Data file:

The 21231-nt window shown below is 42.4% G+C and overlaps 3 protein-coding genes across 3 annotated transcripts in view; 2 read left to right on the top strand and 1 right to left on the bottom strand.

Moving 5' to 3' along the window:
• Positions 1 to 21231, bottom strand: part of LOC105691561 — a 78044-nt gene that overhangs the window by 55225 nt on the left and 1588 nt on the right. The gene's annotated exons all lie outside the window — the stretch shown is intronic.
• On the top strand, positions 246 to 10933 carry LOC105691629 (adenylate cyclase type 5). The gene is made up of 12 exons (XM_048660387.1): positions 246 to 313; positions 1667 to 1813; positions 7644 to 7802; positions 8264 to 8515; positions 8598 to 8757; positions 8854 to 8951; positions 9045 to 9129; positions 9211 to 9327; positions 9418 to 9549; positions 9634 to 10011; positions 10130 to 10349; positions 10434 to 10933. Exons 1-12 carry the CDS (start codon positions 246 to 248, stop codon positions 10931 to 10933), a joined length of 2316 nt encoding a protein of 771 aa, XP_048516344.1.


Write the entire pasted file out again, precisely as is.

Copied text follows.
The 21231-nt window shown below is 42.4% G+C and overlaps 3 protein-coding genes across 3 annotated transcripts in view; 2 read left to right on the top strand and 1 right to left on the bottom strand.

Moving 5' to 3' along the window:
• Positions 1 to 21231, bottom strand: part of LOC105691561 — a 78044-nt gene that overhangs the window by 55225 nt on the left and 1588 nt on the right. The gene's annotated exons all lie outside the window — the stretch shown is intronic.
• On the top strand, positions 246 to 10933 carry LOC105691629 (adenylate cyclase type 5). The gene is made up of 12 exons (XM_048660387.1): positions 246 to 313; positions 1667 to 1813; positions 7644 to 7802; positions 8264 to 8515; positions 8598 to 8757; positions 8854 to 8951; positions 9045 to 9129; positions 9211 to 9327; positions 9418 to 9549; positions 9634 to 10011; positions 10130 to 10349; positions 10434 to 10933. Exons 1-12 carry the CDS (start codon positions 246 to 248, stop codon positions 10931 to 10933), a joined length of 2316 nt encoding a protein of 771 aa, XP_048516344.1.